Southeast Energy News

Tellurian cuts bait on Texas-spanning Permian pipeline

PIPELINES: A pandemic-related drop in natural gas prices prompts a developer to withdraw plans for a 625-mile pipeline that would have spanned Texas into Louisiana. (Reuters)

• A federal appeals court says a federal agency’s approval for the Mountain Valley Pipeline to cross waterways was likely illegal, citing West Virginia regulators’ flip-flopping on their own state rules. (Huntington Herald-Dispatch)
• The Mountain Valley Pipeline’s fate remains in question as its cost escalates amid legal and regulatory delays. (WVTF)

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RENEWABLES: The director of a Southwest Virginia economic development group says he wants its new $1 million Renewable Energy Fund to attract businesses and train residents in a burgeoning field. (Energy News Network)

• SCANA and its successor Dominion Energy in South Carolina agree to pay a $25 million civil fine in a fraud case related to the defunct utility’s failed $9 billion nuclear plant expansion. (The State)
• The Florida Supreme Court declines to overturn a lower court ruling that the city of Ocala illegally collected more than $81 million in fire service fees through the city-owned electric utility. (Ocala StarBanner)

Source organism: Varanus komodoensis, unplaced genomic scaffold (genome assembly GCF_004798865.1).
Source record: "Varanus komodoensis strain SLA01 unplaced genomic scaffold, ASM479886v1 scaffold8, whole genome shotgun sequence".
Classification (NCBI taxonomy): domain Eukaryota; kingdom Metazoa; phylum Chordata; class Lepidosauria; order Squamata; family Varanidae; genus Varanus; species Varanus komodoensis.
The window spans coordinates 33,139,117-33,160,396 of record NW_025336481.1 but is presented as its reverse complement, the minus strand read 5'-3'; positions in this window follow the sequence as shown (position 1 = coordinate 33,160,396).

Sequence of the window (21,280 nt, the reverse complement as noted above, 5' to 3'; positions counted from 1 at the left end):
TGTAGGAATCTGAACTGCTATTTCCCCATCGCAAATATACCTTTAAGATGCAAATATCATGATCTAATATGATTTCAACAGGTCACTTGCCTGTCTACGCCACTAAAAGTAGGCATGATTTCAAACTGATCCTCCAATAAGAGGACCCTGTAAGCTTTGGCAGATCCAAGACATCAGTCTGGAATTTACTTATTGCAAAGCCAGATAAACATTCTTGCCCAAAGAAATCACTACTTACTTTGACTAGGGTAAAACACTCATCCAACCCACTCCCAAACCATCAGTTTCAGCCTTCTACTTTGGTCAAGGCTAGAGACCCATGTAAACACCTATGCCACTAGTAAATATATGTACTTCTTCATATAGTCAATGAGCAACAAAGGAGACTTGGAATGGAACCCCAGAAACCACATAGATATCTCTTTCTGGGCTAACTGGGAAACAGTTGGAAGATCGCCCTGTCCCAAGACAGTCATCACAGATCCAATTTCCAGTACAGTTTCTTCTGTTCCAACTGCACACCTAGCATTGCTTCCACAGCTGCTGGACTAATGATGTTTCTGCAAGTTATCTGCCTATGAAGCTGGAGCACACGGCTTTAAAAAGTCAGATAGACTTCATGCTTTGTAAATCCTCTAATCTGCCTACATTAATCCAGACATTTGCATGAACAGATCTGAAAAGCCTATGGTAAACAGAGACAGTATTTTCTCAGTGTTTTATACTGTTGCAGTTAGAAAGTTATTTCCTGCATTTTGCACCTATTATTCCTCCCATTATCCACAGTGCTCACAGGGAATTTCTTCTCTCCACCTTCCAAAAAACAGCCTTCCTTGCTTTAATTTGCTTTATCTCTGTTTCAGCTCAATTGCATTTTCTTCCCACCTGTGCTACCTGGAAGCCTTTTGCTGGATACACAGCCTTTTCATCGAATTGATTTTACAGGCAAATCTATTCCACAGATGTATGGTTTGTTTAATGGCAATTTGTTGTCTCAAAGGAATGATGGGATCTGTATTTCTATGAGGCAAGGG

• South Carolina regulators schedule two public hearings in January on a proposed rate increase for Dominion Energy customers. (Post and Courier)

COAL: The former CEO of coal operator Blackjewel, under investigation for mismanagement, wants to convert its ongoing bankruptcy from a reorganization into a liquidation. (Bloomberg Law)

OIL & GAS: A new study in the Journal of the National Cancer Institute finds that Texans who live near oil refineries have a significantly higher risk for getting cancer. (Houston Chronicle)

STORAGE: Advancement of battery storage technology will play a key role in helping Virginia achieve the clean energy goals set by state lawmakers earlier this year, experts say. (Virginia Mercury)

• Three historic preservation groups release a report outlining best practices for developing solar energy while protecting Virginia’s historic landscapes. (Culpeper Star-Exponent)
• Ørsted announces a 430 MW solar project outside Houston. (Renewables Now)

CLIMATE: Louisiana’s governor names a state mechanical engineering professor with a record of advocating for solar and renewable energy to lead a new state climate panel. (KTBS) 

• Virginia’s governor appoints a former state deputy commerce official to fill a spot on its utility commission after its chairman was appointed to the Federal Energy Regulatory Commission. (Richmond Times-Dispatch)
• Louisiana’s low electricity rates emerge as an issue in an election Saturday for a spot on the state’s utility regulation commission. (New Orleans Advocate)

BIOFUELS: A federal court affirms a ruling that pork producer Smithfield Foods is liable for violating the property rights of its neighbors, even as it gears up for a massive biogas project with Dominion Energy. (Coastal Review Online)

• South Carolina regulators rip the state-operated Santee Cooper utility for a lack of transparency. (FITSNews)
• As solar energy booms, developers need to better engage communities to address their concerns, write three members of the Sierra Club’s Florida chapter. (Gainesville Sun)

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